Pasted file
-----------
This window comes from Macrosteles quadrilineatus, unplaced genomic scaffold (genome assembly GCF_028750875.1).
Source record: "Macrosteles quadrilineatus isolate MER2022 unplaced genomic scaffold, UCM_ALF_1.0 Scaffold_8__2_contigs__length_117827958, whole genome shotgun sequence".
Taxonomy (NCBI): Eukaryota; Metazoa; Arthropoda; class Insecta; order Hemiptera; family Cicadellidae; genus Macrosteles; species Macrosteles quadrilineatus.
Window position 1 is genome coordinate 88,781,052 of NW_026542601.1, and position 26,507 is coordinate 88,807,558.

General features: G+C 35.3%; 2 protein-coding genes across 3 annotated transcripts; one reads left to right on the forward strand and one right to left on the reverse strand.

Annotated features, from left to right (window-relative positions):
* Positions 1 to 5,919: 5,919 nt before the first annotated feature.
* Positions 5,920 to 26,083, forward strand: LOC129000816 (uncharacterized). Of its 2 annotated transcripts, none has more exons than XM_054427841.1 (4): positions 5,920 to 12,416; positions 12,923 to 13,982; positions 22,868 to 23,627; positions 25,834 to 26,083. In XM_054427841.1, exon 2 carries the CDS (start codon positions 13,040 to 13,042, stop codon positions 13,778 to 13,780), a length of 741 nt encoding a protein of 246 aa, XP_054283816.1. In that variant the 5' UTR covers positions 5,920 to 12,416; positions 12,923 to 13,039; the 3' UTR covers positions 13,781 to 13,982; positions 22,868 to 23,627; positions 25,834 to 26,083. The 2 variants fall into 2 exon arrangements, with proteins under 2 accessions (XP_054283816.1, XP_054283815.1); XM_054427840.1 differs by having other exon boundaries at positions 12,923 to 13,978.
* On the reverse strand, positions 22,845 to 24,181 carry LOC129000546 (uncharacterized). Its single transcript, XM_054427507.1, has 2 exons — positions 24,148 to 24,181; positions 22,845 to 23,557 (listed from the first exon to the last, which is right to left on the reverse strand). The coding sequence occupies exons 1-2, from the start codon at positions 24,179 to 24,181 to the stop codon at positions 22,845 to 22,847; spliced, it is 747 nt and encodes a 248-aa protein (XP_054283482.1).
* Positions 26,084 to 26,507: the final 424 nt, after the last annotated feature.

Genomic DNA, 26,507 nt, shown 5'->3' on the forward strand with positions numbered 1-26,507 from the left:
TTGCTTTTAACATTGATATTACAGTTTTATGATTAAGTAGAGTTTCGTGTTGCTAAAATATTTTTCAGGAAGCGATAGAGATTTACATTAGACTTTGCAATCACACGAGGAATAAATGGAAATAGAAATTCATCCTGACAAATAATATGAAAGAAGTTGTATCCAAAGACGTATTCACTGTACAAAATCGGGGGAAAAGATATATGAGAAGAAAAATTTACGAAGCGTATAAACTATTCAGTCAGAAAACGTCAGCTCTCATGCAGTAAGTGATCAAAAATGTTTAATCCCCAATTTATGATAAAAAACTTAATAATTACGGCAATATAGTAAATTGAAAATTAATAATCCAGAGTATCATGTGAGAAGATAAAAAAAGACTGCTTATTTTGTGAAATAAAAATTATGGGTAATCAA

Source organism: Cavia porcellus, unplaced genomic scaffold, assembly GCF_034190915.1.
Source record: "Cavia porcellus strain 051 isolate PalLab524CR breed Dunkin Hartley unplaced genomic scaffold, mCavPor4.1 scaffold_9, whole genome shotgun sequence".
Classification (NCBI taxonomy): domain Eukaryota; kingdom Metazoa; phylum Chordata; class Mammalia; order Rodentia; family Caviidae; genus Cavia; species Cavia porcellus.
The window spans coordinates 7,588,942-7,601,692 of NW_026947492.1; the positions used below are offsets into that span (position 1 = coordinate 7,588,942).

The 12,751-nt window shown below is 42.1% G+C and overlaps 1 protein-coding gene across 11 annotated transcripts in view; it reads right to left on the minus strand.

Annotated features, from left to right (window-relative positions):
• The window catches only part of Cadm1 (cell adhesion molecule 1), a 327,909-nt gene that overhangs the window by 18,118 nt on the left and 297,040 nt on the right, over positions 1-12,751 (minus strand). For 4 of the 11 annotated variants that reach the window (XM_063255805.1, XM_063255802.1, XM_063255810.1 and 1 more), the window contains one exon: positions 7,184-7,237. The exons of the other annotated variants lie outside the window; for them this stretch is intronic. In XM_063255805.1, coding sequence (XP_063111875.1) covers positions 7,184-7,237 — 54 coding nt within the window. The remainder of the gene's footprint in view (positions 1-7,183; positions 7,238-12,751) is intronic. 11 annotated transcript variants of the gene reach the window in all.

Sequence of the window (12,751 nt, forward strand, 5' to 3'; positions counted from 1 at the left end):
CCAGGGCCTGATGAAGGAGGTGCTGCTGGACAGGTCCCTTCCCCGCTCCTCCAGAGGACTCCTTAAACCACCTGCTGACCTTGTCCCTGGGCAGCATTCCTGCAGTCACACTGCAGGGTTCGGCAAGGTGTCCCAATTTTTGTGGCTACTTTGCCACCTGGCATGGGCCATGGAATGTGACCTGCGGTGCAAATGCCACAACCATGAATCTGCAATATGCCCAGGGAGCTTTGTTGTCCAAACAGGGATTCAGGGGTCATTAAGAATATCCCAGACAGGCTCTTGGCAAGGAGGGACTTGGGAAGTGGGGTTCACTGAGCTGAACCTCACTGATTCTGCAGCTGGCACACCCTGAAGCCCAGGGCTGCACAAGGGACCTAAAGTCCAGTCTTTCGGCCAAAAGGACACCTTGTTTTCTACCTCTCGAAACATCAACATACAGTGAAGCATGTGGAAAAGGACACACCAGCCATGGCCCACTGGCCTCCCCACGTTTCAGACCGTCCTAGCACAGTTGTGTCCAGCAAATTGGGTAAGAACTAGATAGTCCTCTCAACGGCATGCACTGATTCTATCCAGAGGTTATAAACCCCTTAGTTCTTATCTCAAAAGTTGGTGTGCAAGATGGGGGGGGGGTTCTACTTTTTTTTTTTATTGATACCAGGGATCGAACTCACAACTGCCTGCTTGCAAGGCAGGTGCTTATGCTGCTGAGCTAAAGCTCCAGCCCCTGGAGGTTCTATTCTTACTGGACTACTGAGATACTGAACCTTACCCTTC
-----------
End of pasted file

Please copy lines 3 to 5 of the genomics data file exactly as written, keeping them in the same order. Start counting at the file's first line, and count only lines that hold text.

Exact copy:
Taxonomy (NCBI): Eukaryota; Metazoa; Arthropoda; class Insecta; order Hemiptera; family Cicadellidae; genus Macrosteles; species Macrosteles quadrilineatus.
Window position 1 is genome coordinate 88,781,052 of NW_026542601.1, and position 26,507 is coordinate 88,807,558.

General features: G+C 35.3%; 2 protein-coding genes across 3 annotated transcripts; one reads left to right on the forward strand and one right to left on the reverse strand.